Moments of Conception 175: The Plastics Scene from The Graduate

All creativity begins with the moment of conception.

That little piece of kindling that gets the fire going. That initial source of inspiration that takes on a life of its own. That single note from which the entire symphony grows. That single spark of life that signals an idea’s movement value, almost screaming to us, something wants to be built here.

And so, in this blog series, I’m going to be deconstructing my favorite moments of conception from popular movies. Each post will contain a video clip from a different film, along with a series of lessons we can learn from the characters.

Today’s clip comes from the plastics scene in The Graduate:

What do you want to do with your life? There are a dozen problems with this question. First, it’s
focused on wanting, not needing. And life doesn’t always give us luxury to
prioritize in that order. Second, this question is purely focused on the
future, as opposed to right now. And we forget that this very moment is life
too. In fact, it’s all we have. But if we’re so busy trying to figure out what
to do with our life, we’ll forget to actually live it. Third, this question is
a moving target. People evolve. The world in which we live evolves. And so, we
remake ourselves as we grow and as the world changes. We give ourselves the
freedom to change as we discover, reinventing ourselves many times in an
interesting life, ultimately letting these multiple reinventions mold our life into
book of stories worth telling. Fourth,
this question is outdated. Our generation is seeing the slow death of
traditional career paths. People are keeping their professional lives in
permanent beta. We’re adapting and evolving and pivoting and changing
directions. And like a human startup, we’re evaluating new opportunities as
they present themselves, taking into consideration our ever growing set of
intellectual and experiential assets. Are
you tying yourself to one concept as being your legacy for your entire life?

What do you want to do with your life? Another problem with this question is, it’s inhuman. Because
although people have the impulse to satisfy their basic need for unity, order
and completeness; and although our rational capacities crave a certain amount
of story and dramatic structure to make sense of life, the reality is, tidy
narratives tend to be misleading. Life is confusing and nonlinear and nobody
gets exactly what they thought they were going to get. That’s why this question
is so burdensome. Deciding what we want is the most important work we will ever
do. And so, we keep grilling each other, pressuring people to articulate their
human purpose into a perfectly compartmentalized little package. And life isn’t
like that. This isn’t a twenty two minute sitcom. And so, we can’t allow our
biological craving for resolution to stand in the way allowing life to actually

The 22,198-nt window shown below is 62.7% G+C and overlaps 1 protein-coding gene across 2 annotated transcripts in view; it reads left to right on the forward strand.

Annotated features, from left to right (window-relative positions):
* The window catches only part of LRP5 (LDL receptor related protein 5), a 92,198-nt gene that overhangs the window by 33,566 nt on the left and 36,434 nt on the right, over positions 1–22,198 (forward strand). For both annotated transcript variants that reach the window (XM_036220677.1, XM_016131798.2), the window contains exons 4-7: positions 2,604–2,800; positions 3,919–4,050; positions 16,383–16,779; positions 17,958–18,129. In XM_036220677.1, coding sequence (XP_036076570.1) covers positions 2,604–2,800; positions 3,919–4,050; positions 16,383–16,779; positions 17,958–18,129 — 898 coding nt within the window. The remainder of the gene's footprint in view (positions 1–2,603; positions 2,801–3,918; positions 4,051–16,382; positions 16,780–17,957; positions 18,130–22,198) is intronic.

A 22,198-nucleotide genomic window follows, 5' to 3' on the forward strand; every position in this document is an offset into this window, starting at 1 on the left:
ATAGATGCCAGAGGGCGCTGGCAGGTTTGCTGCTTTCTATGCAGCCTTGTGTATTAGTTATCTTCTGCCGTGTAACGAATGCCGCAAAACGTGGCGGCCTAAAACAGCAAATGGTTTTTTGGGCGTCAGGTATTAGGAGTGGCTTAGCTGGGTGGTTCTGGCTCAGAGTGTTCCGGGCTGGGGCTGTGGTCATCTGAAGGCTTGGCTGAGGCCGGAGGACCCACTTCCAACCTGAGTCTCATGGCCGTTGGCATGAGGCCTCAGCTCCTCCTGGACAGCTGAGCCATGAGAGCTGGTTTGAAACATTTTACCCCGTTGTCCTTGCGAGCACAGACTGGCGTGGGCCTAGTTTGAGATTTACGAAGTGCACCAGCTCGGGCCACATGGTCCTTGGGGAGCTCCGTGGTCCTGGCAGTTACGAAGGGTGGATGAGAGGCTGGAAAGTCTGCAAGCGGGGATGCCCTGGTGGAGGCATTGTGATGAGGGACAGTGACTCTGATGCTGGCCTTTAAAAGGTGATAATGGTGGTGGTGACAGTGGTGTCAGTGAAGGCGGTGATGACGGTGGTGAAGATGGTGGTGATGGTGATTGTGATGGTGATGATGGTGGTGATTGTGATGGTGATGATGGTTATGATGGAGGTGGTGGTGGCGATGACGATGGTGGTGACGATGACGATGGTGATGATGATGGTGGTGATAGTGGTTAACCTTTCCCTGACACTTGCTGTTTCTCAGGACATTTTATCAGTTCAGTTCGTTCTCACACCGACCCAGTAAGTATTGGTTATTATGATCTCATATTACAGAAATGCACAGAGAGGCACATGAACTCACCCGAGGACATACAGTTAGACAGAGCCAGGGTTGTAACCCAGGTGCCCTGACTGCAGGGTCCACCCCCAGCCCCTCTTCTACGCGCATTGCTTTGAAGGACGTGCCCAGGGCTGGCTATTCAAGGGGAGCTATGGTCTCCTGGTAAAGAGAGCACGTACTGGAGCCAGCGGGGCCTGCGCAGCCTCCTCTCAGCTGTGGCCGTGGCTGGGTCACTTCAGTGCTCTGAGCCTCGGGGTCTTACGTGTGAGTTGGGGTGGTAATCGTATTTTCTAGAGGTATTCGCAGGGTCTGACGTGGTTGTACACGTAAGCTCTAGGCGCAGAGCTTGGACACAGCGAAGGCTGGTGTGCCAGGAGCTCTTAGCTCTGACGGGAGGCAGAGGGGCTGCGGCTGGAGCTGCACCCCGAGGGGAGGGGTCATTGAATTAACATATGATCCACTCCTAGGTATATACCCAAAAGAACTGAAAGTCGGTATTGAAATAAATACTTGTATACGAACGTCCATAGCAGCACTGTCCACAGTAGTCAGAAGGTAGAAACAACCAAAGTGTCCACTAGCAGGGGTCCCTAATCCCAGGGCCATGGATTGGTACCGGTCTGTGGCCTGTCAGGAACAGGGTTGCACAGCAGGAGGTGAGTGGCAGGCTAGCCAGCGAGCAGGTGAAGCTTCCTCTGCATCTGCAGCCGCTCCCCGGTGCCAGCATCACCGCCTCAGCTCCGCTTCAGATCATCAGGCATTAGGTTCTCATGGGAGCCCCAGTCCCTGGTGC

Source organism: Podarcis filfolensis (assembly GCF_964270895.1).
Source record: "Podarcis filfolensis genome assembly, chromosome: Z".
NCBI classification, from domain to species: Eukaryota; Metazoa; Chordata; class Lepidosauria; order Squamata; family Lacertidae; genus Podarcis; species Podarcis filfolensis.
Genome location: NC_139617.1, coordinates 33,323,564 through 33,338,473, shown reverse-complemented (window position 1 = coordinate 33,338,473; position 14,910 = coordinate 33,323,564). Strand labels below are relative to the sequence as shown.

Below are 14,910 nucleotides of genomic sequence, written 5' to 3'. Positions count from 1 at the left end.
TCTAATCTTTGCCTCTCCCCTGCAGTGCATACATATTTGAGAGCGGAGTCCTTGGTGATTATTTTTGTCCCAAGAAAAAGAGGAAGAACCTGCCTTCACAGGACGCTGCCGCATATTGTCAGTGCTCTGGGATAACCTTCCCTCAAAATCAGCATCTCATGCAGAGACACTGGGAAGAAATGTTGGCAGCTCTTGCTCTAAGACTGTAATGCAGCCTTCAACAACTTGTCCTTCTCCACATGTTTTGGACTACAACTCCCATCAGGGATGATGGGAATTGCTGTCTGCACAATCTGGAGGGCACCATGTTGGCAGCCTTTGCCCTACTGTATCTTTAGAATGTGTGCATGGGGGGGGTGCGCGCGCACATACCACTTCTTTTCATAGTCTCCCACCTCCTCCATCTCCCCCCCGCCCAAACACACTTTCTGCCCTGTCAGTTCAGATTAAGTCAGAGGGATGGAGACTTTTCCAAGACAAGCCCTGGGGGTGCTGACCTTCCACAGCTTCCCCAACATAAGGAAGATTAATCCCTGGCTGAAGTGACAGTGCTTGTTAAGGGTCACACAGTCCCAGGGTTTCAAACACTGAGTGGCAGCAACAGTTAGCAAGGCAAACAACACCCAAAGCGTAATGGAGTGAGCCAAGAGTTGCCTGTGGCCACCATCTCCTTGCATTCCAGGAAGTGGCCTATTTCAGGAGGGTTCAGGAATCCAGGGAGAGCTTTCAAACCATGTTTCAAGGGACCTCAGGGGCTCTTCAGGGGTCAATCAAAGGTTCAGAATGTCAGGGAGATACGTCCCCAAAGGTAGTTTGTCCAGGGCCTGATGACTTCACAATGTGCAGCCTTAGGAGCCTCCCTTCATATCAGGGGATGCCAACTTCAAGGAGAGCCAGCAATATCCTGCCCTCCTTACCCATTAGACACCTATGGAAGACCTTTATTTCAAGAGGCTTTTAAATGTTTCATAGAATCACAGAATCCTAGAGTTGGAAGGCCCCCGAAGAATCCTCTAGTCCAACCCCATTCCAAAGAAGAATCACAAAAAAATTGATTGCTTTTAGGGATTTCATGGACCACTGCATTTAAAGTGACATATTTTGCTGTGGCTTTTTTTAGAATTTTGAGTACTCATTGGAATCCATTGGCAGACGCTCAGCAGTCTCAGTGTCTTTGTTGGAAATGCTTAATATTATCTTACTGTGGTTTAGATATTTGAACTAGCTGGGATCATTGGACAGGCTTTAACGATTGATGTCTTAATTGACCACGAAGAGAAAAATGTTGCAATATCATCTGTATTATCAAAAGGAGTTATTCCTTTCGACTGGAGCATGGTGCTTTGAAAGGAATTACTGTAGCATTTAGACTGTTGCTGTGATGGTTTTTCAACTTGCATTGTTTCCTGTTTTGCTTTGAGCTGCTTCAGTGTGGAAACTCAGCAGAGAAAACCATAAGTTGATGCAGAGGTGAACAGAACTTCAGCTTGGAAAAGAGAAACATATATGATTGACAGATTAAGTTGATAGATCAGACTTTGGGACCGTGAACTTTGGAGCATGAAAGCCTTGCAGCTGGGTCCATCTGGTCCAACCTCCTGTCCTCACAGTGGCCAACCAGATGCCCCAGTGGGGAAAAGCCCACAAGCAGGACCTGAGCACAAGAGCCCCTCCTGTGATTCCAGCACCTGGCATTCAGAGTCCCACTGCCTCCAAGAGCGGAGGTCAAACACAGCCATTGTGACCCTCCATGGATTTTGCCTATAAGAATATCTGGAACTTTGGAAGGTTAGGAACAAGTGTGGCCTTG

happen. Humanity comes first. And here’s the other thing. This question
misrepresents focus. Turns out, it’s not about hammering one nail, all of our
lives, it’s about hammering lot of nails, one way, all our lives. In fact, most
people need multiple life purposes. And so, instead of killing ourselves trying
to find the meaning of life, we’re creatively making life’s many meanings. It
may not be easy, inventing our own life’s meaning, but it’s still allowed. What gives purpose driven human uniqueness
to your existence?

What do you want to do with your life? Ultimately, this question is a moot point. As my
mentor once told me, life isn’t a question to be answered, it’s a project to be
lived. There’s no deadline. There’s no wrap party. There’s no gold medal
waiting for at the finish line. Our number one job as humans isn’t playing to
win, it’s playing to keep the game going. When I graduated from college, I had
no idea what I wanted to do with my life. In fact, I rarely gave that idea a
second thought. When I was in my twenties, on the other hand, I thought I knew
exactly what I wanted to do with my life. And that wasallI thought about. But now that I’m in my thirties, I’m back to
not knowing again. The only difference is, this time, I’m giving that idea a
second, third, fourth and fifth thought. Because what the hell do I know? Binary
constructs likealwaysandneverno longer exist in my vocabulary. Anything
can happen. Anything can be a meaning opportunity. That’s my answer. That’s what
I want to do with my life. That’s the organizing principle of my daily
existence. I want to make meaning in accordance with my deepest values.For your life to be perfect, what would have
to change?


What did you learn from this movie clip?


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* * * *

Scott Ginsberg

That Guy with the Nametag

Author. Speaker. Strategist. Inventor. Filmmaker. Publisher. Songwriter.

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